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Republicans don't extend State of Emergency, vote to sue Gov. Whitmer instead

Protesters gather at the State Capitol in Lansing to demonstrate against Michigan's "Stay Home, Stay Safe" order.
Protesters gather at the State Capitol in Lansing to demonstrate against Michigan's "Stay Home, Stay Safe" order.(WJRT)
Published: Apr. 30, 2020 at 2:54 PM EDT
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(4/30/2020) - Michigan lawmakers did not approve a State of Emergency for the coronavirus pandemic and instead authorized a lawsuit challenging Gov. Gretchen Whitmer's authority.

Whitmer asked the Legislature to approve a 28-day extension of the emergency declaration, which expires Thursday night.

Instead, legislators voted on a package of bills Thursday that would change how the state responds to the coronavirus pandemic. They also voted to approve the lawsuit against Whitmer.

Members of the Republican-led House passed bills that would replace a series of orders issued by Democrat Gov. Gretchen Whitmer with state laws passed through the normal democratic process, according to Speaker Lee Chatfield.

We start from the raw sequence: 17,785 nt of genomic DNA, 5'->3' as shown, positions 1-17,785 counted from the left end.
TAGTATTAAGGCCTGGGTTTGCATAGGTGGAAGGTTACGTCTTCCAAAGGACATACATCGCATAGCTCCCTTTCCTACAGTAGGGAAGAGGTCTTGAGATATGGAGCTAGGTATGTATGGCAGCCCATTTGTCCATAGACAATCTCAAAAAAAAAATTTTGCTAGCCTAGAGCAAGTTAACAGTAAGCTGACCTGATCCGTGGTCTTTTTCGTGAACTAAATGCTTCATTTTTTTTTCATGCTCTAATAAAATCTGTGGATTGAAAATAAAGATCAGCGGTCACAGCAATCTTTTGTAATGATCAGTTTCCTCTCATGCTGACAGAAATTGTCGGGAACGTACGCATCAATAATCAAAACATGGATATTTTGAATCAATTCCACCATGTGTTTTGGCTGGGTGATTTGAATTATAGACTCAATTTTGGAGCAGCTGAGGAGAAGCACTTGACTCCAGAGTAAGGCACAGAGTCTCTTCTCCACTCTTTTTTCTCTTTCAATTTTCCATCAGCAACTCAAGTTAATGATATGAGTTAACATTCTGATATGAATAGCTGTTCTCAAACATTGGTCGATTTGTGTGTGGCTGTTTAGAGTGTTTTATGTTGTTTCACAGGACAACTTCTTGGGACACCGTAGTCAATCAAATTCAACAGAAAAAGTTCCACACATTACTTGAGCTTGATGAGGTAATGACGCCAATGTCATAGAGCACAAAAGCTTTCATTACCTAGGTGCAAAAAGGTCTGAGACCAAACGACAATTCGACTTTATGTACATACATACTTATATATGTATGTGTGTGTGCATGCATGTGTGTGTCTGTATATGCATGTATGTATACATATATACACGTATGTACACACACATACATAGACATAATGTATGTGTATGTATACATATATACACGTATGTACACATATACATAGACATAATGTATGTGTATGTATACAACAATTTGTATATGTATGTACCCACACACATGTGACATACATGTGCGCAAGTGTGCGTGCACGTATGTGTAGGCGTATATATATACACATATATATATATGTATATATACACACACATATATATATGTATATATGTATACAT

He said Republicans support decisive action to prevent the spread of coronavirus, but Whitmer's "unchecked and undemocratic approach" is not the best way.

“The current status quo relies on one-size-fits-all edicts that unfairly punish millions of people across the state without giving them any recourse or voice in the process," Chatfield said. "The people deserve a better solution, and we can provide it.”

Republicans have criticized Whitmer's orders for placing too many restrictions on business and not allowing flexibility for areas with few coronavirus cases to reopen more businesses.

The Legislature met while a protest took place inside and outside the Capitol building in Lansing on Thursday.

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He said lawmakers are hearing from constituents who are out of work and asking for help.

Chatfield said one bill replaces nearly all of Whitmer's orders currently in effect without any loss of critical protections, including protections against price gouging and extensions of tax deadlines.

The bills include provisions for distance learning while schools are closed and a continued ban on large gatherings.

“The idea we want to put an abrupt end to the state of emergency and go back to normal immediately is a lazy political talking point,” said Chatfield. “We all agree Michigan must continue taking strong steps to fight the spread of this disease. But we can both protect the public health and protect the individual people who make up our great state."

The legislation already passed the Michigan Senate, so the bills will be forwarded to Whitmer. She has promised to veto any legislation that curtails emergency authority for herself or any future governor.

Whitmer has said that her emergency authority is not tied to State of Emergency extension, so he orders will continue based on other state laws.

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